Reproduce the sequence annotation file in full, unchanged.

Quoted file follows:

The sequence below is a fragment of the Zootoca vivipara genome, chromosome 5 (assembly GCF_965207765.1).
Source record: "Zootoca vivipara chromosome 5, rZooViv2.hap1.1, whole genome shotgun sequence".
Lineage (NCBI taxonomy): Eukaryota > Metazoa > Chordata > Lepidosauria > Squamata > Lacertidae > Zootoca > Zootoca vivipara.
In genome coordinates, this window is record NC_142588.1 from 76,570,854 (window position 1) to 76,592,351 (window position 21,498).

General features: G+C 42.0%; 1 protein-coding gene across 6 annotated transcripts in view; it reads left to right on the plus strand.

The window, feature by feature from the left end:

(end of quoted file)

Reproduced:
The sequence below is a fragment of the Zootoca vivipara genome, chromosome 5 (assembly GCF_965207765.1).
Source record: "Zootoca vivipara chromosome 5, rZooViv2.hap1.1, whole genome shotgun sequence".
Lineage (NCBI taxonomy): Eukaryota > Metazoa > Chordata > Lepidosauria > Squamata > Lacertidae > Zootoca > Zootoca vivipara.
In genome coordinates, this window is record NC_142588.1 from 76,570,854 (window position 1) to 76,592,351 (window position 21,498).

General features: G+C 42.0%; 1 protein-coding gene across 6 annotated transcripts in view; it reads left to right on the plus strand.

The window, feature by feature from the left end: